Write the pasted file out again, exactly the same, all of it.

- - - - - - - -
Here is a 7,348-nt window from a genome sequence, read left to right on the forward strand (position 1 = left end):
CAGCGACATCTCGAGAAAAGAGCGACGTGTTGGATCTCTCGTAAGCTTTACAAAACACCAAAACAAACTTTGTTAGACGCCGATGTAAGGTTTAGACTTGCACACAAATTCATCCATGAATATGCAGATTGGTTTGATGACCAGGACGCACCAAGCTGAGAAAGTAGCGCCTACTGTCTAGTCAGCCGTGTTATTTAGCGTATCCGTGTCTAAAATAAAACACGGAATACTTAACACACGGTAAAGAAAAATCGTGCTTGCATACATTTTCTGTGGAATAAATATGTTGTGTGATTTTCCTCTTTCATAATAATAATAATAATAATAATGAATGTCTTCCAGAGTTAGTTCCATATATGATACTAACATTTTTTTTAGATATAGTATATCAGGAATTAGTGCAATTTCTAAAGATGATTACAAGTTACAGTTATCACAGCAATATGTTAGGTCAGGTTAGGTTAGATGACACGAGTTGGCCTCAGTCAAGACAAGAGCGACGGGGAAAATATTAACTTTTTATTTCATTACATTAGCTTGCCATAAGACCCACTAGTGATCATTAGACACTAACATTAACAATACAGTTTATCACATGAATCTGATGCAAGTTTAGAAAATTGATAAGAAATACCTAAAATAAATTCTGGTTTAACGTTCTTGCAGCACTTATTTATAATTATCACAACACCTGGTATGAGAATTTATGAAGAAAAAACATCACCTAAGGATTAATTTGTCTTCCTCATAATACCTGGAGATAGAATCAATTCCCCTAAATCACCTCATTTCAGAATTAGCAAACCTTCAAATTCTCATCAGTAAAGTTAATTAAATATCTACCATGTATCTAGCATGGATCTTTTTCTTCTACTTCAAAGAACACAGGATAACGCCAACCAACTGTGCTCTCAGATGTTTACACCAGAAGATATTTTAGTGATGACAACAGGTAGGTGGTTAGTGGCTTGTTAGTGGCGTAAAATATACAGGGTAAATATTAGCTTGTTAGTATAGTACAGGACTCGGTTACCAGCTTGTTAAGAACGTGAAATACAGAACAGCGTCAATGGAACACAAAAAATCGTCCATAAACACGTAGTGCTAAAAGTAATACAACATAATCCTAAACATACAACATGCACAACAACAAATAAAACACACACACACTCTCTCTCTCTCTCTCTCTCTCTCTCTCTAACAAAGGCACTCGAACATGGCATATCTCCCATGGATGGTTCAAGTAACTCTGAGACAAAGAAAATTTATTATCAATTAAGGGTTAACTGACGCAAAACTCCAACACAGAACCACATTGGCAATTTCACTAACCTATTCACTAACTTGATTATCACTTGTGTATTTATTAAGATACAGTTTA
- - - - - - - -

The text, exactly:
Here is a 7,348-nt window from a genome sequence, read left to right on the forward strand (position 1 = left end):
CAGCGACATCTCGAGAAAAGAGCGACGTGTTGGATCTCTCGTAAGCTTTACAAAACACCAAAACAAACTTTGTTAGACGCCGATGTAAGGTTTAGACTTGCACACAAATTCATCCATGAATATGCAGATTGGTTTGATGACCAGGACGCACCAAGCTGAGAAAGTAGCGCCTACTGTCTAGTCAGCCGTGTTATTTAGCGTATCCGTGTCTAAAATAAAACACGGAATACTTAACACACGGTAAAGAAAAATCGTGCTTGCATACATTTTCTGTGGAATAAATATGTTGTGTGATTTTCCTCTTTCATAATAATAATAATAATAATAATGAATGTCTTCCAGAGTTAGTTCCATATATGATACTAACATTTTTTTTAGATATAGTATATCAGGAATTAGTGCAATTTCTAAAGATGATTACAAGTTACAGTTATCACAGCAATATGTTAGGTCAGGTTAGGTTAGATGACACGAGTTGGCCTCAGTCAAGACAAGAGCGACGGGGAAAATATTAACTTTTTATTTCATTACATTAGCTTGCCATAAGACCCACTAGTGATCATTAGACACTAACATTAACAATACAGTTTATCACATGAATCTGATGCAAGTTTAGAAAATTGATAAGAAATACCTAAAATAAATTCTGGTTTAACGTTCTTGCAGCACTTATTTATAATTATCACAACACCTGGTATGAGAATTTATGAAGAAAAAACATCACCTAAGGATTAATTTGTCTTCCTCATAATACCTGGAGATAGAATCAATTCCCCTAAATCACCTCATTTCAGAATTAGCAAACCTTCAAATTCTCATCAGTAAAGTTAATTAAATATCTACCATGTATCTAGCATGGATCTTTTTCTTCTACTTCAAAGAACACAGGATAACGCCAACCAACTGTGCTCTCAGATGTTTACACCAGAAGATATTTTAGTGATGACAACAGGTAGGTGGTTAGTGGCTTGTTAGTGGCGTAAAATATACAGGGTAAATATTAGCTTGTTAGTATAGTACAGGACTCGGTTACCAGCTTGTTAAGAACGTGAAATACAGAACAGCGTCAATGGAACACAAAAAATCGTCCATAAACACGTAGTGCTAAAAGTAATACAACATAATCCTAAACATACAACATGCACAACAACAAATAAAACACACACACACTCTCTCTCTCTCTCTCTCTCTCTCTCTCTAACAAAGGCACTCGAACATGGCATATCTCCCATGGATGGTTCAAGTAACTCTGAGACAAAGAAAATTTATTATCAATTAAGGGTTAACTGACGCAAAACTCCAACACAGAACCACATTGGCAATTTCACTAACCTATTCACTAACTTGATTATCACTTGTGTATTTATTAAGATACAGTTTA